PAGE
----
Sichuan is the hottest of the four categories and is characterized by heavy use of spices and peppers. Specialties include frogs' legs and smoked duck; the duck is cooked in peppercorns, marinated in wine for 24 hours, covered in tea leaves and cooked over a charcoal fire. Other dishes to try are shrimps with salt and garlic; dried chilli beef; vegetables and bean curd; bears' paws braised in brown sauce; fish in spicy bean sauce and aubergines in garlic.
Cantonese is southern Chinese cooking—lots of steaming, boiling and stir-frying. Canton is, perhaps, the most famous of the food areas. It's the best of the bunch if you're worried about cholesterol and coronaries, as it uses the least amount of oil. It's lightly cooked and not as highly spiced as the other three. Long, warm, wet days throughout the year create the perfect environment for cultivating most everything. The coast provides ample seafood; the groves are filled with fruits. Lots of seafood, vegetables, roast pork, chicken, steamed fish and fried rice.
Culinary Exotica Guilin is the place to go for strange animals; anteaters, pangolins (a sort of Chinese armadillo), cats, owls, monkeys and snakes can be found in cages outside several restaurants on the main street. Headless skinned and roasted dogs are quite a common sight in many of the markets in China. Turtles, tortoises, toads and frogs can be found in abundance in Canton. If you like seafood then the coastal towns of Shantou, Xiamen and Guangzhou will stuff you full of prawns, squid and octopus. One of the stranger Chinese delicacies is pig faces; having removed the meat from the head, pour hot tar over the pig's face and wait until dry. Then peel the tar off, removing the hair and leaving the skin intact. The skin is then used as an ingredient in soup. Live rat embryos are a southern delicacy from Guizhou Province, I believe-and really I don't know whether this one is true or whether someone just made it up. The dish is nicknamed the 'three squeals' since the embryo squeals when you pick it up with your chopsticks, once again when you dip it in Soya sauce, and finally when you put it in your mouth…
Tea is probably the most commonly served brew in China. Tea is available in tea house around city and towns, and is frequently used to cater to guest at home by Chinese people. One of the interesting brands of tea in China is the 'Silver Needle Tea' which is grown on the island of Junshan in Dongting Lake in Hunan Province. The tea is supposed to stand upright in the water like tiny needles and emit a delicate fragrance, though the stuff I had wallowed around on its back or sank to the bottom.
Beer is probably the next most popular drink, and by any standards it's great stuff. The best-known is Tsingtao made with a mineral water which gives it its sparkling flavor. Local brews are found in all the major cities of China and are of varying quality but almost always very good. (Chinese women, by the way, don't drink or smoke, but it's considered permissible for western women).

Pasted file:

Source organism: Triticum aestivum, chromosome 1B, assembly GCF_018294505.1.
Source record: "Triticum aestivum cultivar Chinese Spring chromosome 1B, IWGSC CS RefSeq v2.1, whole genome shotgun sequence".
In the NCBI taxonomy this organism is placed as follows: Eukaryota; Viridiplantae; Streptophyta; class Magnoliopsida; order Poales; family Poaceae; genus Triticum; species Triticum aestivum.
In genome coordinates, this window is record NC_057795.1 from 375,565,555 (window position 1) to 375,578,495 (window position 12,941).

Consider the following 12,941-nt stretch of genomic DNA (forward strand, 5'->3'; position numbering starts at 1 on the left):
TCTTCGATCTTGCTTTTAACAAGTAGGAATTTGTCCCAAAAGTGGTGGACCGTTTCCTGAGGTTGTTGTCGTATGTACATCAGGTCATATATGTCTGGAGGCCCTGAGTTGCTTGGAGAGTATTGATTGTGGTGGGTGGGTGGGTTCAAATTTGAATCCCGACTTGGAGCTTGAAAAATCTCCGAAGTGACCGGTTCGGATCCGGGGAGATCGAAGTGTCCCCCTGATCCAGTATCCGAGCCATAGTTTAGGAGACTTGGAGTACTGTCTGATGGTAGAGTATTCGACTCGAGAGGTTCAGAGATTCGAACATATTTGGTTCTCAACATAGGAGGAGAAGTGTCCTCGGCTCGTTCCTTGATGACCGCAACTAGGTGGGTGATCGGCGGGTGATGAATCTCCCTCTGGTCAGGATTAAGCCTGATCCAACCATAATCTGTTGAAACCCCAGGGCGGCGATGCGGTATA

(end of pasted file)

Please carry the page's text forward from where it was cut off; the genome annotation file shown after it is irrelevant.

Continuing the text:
At the bars in the town and city, beer, coca cola, coffee, milk are generally available. Fizzy soft drinks are available everywhere; they're also locally brewed, manufactured in backyards by entrepreneurs who mix together a bit of artificial coloring and flavoring with bicarbonate-of –soda.
China is plagued by innumerable local wines and spirits; the sort of thing they run tanks on. the Dynasty whit-wine is produced near Tianjin in conjunction with the French company Remy Martin. Hejie Jiu is 'lizard wine' and is produced in the southern province of Guangxi; each bottle contains one dead lizard floating perpendicularly in the clear liquid. Mao tai is a favorite of the Chinese. It's a spirit made from sorghum (a type of millet) and is used for toasts at banquets. You can get drunk very quickly on this stuff – personally I like it, though it's probably what methylated spirits taste like.
Getting fresh fruit is not a problem in China. Good quality oranges, mandarins and bananas are commonly sold in the street markets, but good fresh fruit is much easier to get in south than that in north of China. Good watermelons are sold all over China, and there is good fruit ( oranges, pineapples, bananas, lychees and longyans) along the south-east coast, but other than that there is a little limited to seasons. Lychees and longyans come into season around April to August. The lychee and longyan are evergreen tree grown mainly in Guangdong, Fujian and Guangxi; the fruit of the tree is called the lychee nut which has reddish colored skin enclosing a jelly-like pulp filled with sweet, milky juice. Canned and bottled fruit is readily available everywhere, in the department stores and food stores and is also sold in the dining cars on the trains.
Chopsticks in China are blunt at the end, unlike those in Japan which are pointed. Most public restaurants and privately-run restaurants use wooden chopsticks. Some people think that the wooden chopsticks are unhealthy, harboring dirt in the cracks that may be a source of hepatitis and they buy their own chopsticks rather than using the restaurant's. plastic chopsticks are commonly sold in China.
The best way to master chopsticks is to be hungry in a place where there are no knives and forks; hopefully the following diagrams will help; Don't worry about making mess on the table – everyone does. If you want to, raise the bowl right up to your lips and shovel in the rice – this is how the Chinese eat so don't be embarrassed, though it will probably take a lot of practice to master the shoveling process.